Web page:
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July 15, 2005 -- Mark Satin, Editor
defense against domestic terror:
by John Avlon
Last week's coordinated terrorist attacks in London, the capital of our closest ally in the war on terror, sent a shudder of recognition through the hearts of New Yorkers. The attacks occurred across the Atlantic, but they hit close to this city where I live and work.
We New Yorkers have experienced the early-morning terrorist attack before. The first plane hit the twin towers at 8:46 a.m., and the earliest detonation reported in yesterday's London attack was at 8:51. We know the numbing feeling of the endless first day, of the search for missing loved ones, fearing the worst, of coming home covered in ash and soot, having seen the unimaginable.
The exportation of suicide bombings on buses and subways from the Middle East to the heart of the West has another deep significance for New Yorkers. This has been the latent nightmare scenario since September 11, 2001.
We are a city of eight million people, and more than half as many as that ride the subways each day. Our city and economy depend on public transit to a unique extent. The opportunities for attack along the 656 miles of track and 468 stations are too numerous to mention. New York subways were still crowded last week, but there was a renewed wariness as comfortable assumptions were again thrown into question.
"It took me 20 minutes longer to leave the house today," a woman named Michelle, who declined to give her last name, said as she departed the subway station in Union Square. "I work for the Port Authority. I was in the Trade Center. I know it can happen here."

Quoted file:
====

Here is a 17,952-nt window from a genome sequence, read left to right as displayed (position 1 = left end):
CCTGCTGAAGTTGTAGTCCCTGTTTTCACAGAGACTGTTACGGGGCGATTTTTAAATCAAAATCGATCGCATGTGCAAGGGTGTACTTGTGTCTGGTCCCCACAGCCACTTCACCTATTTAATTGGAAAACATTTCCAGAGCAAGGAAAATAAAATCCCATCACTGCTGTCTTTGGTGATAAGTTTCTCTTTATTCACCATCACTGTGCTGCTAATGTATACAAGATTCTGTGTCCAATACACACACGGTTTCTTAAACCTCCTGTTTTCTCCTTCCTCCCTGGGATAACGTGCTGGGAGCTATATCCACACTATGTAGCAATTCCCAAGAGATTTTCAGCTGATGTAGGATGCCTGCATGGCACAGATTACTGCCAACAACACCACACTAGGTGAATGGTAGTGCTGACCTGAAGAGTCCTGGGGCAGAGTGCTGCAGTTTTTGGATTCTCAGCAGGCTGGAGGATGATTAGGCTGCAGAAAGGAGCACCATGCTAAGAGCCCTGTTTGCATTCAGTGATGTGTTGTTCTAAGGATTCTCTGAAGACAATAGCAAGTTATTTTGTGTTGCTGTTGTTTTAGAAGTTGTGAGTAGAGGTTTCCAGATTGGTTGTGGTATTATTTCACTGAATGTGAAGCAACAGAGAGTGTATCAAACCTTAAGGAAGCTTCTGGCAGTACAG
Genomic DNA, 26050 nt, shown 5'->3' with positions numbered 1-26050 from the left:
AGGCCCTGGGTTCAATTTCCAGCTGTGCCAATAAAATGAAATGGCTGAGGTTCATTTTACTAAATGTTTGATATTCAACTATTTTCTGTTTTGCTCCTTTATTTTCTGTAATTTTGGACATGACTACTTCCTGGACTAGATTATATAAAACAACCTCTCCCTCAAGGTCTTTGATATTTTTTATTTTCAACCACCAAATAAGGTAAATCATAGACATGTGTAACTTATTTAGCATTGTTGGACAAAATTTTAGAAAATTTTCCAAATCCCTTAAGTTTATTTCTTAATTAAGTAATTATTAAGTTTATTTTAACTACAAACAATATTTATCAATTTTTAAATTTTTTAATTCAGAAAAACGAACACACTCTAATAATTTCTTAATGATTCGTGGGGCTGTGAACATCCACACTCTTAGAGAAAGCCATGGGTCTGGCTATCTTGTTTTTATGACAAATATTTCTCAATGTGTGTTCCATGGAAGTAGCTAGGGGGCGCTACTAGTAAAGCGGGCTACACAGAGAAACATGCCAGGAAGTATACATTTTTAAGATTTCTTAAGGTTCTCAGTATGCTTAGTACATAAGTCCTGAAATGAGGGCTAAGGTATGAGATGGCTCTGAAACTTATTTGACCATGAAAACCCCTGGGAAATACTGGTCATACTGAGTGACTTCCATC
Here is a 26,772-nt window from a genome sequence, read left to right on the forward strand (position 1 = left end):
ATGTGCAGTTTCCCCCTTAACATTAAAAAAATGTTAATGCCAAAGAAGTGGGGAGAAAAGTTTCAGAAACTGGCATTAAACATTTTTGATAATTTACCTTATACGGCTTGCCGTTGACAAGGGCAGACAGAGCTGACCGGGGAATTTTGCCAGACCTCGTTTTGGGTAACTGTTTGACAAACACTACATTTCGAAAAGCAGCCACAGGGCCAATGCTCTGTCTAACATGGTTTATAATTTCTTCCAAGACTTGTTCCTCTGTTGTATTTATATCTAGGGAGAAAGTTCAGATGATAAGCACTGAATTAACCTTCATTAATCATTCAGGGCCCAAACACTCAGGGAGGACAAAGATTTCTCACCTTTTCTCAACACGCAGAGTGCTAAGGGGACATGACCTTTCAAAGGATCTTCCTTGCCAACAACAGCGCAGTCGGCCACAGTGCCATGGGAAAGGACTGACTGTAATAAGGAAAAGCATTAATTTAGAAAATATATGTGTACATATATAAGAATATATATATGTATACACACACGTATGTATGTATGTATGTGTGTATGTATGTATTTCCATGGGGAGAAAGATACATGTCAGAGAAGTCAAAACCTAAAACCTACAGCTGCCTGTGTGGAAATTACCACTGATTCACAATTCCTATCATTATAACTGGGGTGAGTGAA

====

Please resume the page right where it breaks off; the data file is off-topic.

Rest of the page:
The miracle is that so far it has not.
Immediately after the London attacks were reported, New York City and State went on full alert. New York always stands at "orange" or "high alert" on the Department of Homeland Security's terror alert list, and the defenses in place are much more extensive than most Americans realize.
For example, thousands of radioactive pagers have been placed with personnel in sensitive spots throughout New York City by the New York Police Department. These small devices, the size of a typical pager, are sensitive enough to register if a passerby has recently had a medical exam involving radiation. "Biowatch" instruments are likewise placed in strategic spots throughout the city, including mass transit areas. These can detect particles in the air that could signal contamination with biological or chemical agents.
At a crowded press conference called in the great hall of Grand Central Station, Governor Pataki and Mayor Bloomberg detailed New York's response to the London attacks. Midnight shifts of police officers have been indefinitely extended, to double the number of officers on duty during the morning commute. Armed patrols and K-9 units have been deployed, and the governor signed an executive order giving all police authority on commuter trains, which normally are under the sole jurisdiction of the Metropolitan Transportation Authority police.
While expressing sympathy and solidarity with our strongest allies in the war on terror, Messrs. Bloomberg and Pataki both were forthright in saying such an attack could happen here, even with our best efforts in place. Such attacks "could be replicated in our city," the mayor said, "but let me assure you we're doing everything in our power [to stop it]."